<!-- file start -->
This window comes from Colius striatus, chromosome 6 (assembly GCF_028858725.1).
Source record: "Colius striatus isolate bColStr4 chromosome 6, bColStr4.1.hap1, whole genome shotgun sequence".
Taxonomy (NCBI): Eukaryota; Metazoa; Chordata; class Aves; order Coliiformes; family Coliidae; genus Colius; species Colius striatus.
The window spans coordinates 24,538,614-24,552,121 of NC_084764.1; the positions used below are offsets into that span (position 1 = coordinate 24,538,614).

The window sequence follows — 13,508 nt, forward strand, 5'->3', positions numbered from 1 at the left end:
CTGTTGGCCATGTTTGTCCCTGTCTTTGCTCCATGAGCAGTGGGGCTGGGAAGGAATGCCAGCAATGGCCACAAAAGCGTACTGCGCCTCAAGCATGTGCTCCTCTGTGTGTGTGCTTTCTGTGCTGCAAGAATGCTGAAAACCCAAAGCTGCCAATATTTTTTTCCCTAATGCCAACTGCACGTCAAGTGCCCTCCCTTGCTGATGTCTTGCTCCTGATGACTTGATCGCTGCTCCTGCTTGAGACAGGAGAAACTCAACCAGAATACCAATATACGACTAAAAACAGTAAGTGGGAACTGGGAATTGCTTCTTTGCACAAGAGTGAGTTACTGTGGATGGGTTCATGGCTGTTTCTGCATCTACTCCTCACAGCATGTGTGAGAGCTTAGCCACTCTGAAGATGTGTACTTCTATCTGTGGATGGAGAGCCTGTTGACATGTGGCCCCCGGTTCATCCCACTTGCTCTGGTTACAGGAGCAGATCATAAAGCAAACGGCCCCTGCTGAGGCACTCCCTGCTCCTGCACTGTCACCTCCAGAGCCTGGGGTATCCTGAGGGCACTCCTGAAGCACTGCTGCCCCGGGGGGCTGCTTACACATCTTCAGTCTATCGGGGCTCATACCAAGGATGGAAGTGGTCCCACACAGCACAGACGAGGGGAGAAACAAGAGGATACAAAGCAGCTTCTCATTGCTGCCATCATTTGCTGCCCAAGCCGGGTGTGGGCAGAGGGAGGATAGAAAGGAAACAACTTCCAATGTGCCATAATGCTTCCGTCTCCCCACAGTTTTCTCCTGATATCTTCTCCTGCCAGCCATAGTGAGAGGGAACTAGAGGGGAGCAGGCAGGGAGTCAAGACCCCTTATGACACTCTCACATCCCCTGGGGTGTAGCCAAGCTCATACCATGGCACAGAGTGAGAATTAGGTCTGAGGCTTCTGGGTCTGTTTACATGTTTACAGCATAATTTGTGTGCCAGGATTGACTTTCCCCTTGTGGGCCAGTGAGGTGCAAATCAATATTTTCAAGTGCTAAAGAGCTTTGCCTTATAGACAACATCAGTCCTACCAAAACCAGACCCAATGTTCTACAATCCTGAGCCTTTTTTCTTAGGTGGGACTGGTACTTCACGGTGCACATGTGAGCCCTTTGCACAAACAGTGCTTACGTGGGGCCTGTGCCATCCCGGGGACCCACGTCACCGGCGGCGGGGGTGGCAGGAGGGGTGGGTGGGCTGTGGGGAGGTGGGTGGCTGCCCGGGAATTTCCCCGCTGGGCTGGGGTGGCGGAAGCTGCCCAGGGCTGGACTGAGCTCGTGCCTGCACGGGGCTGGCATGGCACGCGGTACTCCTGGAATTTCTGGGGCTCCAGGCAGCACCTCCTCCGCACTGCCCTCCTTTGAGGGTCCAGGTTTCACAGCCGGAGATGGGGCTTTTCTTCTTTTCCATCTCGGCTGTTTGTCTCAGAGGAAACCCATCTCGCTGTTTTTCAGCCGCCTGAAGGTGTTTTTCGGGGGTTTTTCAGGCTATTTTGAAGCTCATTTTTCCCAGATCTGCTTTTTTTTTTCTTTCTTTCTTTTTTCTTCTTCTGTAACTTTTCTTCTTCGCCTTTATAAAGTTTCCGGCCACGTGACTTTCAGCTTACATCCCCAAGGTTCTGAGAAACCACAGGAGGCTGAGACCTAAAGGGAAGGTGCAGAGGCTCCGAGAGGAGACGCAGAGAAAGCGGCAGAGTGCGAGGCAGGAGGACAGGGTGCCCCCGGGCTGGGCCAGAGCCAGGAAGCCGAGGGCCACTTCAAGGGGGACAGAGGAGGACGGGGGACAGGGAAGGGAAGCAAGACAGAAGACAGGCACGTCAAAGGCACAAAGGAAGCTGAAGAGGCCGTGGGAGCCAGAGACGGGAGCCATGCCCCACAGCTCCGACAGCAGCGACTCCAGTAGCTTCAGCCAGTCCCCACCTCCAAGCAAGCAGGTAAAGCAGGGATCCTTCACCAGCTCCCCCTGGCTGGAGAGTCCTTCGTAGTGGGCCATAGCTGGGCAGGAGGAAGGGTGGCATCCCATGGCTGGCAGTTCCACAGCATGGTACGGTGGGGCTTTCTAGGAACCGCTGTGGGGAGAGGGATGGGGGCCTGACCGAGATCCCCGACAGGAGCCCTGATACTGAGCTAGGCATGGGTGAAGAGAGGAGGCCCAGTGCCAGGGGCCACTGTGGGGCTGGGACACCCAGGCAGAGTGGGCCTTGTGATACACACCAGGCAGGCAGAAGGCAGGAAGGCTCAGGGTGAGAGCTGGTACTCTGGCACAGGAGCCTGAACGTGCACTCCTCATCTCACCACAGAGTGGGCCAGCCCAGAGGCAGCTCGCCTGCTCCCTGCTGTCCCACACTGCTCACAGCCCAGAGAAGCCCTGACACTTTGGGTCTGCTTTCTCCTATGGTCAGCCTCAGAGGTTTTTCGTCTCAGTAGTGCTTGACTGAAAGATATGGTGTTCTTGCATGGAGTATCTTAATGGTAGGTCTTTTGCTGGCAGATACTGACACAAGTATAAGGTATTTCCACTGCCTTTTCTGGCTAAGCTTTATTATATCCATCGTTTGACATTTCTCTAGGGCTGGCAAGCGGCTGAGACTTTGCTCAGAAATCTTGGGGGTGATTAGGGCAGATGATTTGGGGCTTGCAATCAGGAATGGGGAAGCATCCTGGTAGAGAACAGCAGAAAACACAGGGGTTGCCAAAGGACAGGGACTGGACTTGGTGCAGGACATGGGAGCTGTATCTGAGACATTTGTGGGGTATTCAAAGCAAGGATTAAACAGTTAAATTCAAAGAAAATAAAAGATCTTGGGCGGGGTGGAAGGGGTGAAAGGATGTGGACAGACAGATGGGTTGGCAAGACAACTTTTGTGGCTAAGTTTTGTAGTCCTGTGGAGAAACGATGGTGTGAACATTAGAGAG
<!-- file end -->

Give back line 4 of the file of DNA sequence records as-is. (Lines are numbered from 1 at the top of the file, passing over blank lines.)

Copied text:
The window spans coordinates 24,538,614-24,552,121 of NC_084764.1; the positions used below are offsets into that span (position 1 = coordinate 24,538,614).